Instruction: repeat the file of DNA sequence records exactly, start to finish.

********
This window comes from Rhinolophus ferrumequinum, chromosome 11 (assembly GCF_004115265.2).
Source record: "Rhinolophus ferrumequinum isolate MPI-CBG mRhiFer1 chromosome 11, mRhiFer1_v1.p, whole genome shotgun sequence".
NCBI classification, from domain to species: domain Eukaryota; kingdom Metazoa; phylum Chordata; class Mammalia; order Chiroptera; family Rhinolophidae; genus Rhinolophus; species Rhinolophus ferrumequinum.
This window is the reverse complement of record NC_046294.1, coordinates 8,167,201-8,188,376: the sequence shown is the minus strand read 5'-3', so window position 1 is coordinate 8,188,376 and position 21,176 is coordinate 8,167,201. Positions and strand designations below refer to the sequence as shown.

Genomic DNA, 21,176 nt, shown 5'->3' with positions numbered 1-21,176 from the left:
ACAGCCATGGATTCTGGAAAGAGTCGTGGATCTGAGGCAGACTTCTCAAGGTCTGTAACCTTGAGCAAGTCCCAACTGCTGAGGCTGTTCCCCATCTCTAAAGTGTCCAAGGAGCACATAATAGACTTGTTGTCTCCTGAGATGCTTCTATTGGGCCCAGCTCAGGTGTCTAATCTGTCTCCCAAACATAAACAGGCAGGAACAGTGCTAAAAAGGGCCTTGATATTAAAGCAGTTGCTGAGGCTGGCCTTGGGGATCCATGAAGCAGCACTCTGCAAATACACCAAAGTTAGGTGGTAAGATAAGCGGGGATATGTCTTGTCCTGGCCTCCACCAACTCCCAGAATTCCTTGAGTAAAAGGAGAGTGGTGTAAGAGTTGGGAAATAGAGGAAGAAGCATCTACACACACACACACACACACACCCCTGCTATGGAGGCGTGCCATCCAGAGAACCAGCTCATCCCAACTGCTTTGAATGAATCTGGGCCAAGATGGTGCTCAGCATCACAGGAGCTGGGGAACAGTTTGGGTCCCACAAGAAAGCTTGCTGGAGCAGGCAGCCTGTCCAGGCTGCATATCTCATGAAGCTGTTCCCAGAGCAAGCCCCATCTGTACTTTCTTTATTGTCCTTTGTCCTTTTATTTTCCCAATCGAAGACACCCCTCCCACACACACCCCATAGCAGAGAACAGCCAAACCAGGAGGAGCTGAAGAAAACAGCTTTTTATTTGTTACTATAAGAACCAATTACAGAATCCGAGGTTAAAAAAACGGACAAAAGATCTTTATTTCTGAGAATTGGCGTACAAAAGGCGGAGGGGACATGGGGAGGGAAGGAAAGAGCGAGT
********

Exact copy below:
This window comes from Rhinolophus ferrumequinum, chromosome 11 (assembly GCF_004115265.2).
Source record: "Rhinolophus ferrumequinum isolate MPI-CBG mRhiFer1 chromosome 11, mRhiFer1_v1.p, whole genome shotgun sequence".
NCBI classification, from domain to species: domain Eukaryota; kingdom Metazoa; phylum Chordata; class Mammalia; order Chiroptera; family Rhinolophidae; genus Rhinolophus; species Rhinolophus ferrumequinum.
This window is the reverse complement of record NC_046294.1, coordinates 8,167,201-8,188,376: the sequence shown is the minus strand read 5'-3', so window position 1 is coordinate 8,188,376 and position 21,176 is coordinate 8,167,201. Positions and strand designations below refer to the sequence as shown.

Genomic DNA, 21,176 nt, shown 5'->3' with positions numbered 1-21,176 from the left:
ACAGCCATGGATTCTGGAAAGAGTCGTGGATCTGAGGCAGACTTCTCAAGGTCTGTAACCTTGAGCAAGTCCCAACTGCTGAGGCTGTTCCCCATCTCTAAAGTGTCCAAGGAGCACATAATAGACTTGTTGTCTCCTGAGATGCTTCTATTGGGCCCAGCTCAGGTGTCTAATCTGTCTCCCAAACATAAACAGGCAGGAACAGTGCTAAAAAGGGCCTTGATATTAAAGCAGTTGCTGAGGCTGGCCTTGGGGATCCATGAAGCAGCACTCTGCAAATACACCAAAGTTAGGTGGTAAGATAAGCGGGGATATGTCTTGTCCTGGCCTCCACCAACTCCCAGAATTCCTTGAGTAAAAGGAGAGTGGTGTAAGAGTTGGGAAATAGAGGAAGAAGCATCTACACACACACACACACACACACCCCTGCTATGGAGGCGTGCCATCCAGAGAACCAGCTCATCCCAACTGCTTTGAATGAATCTGGGCCAAGATGGTGCTCAGCATCACAGGAGCTGGGGAACAGTTTGGGTCCCACAAGAAAGCTTGCTGGAGCAGGCAGCCTGTCCAGGCTGCATATCTCATGAAGCTGTTCCCAGAGCAAGCCCCATCTGTACTTTCTTTATTGTCCTTTGTCCTTTTATTTTCCCAATCGAAGACACCCCTCCCACACACACCCCATAGCAGAGAACAGCCAAACCAGGAGGAGCTGAAGAAAACAGCTTTTTATTTGTTACTATAAGAACCAATTACAGAATCCGAGGTTAAAAAAACGGACAAAAGATCTTTATTTCTGAGAATTGGCGTACAAAAGGCGGAGGGGACATGGGGAGGGAAGGAAAGAGCGAGT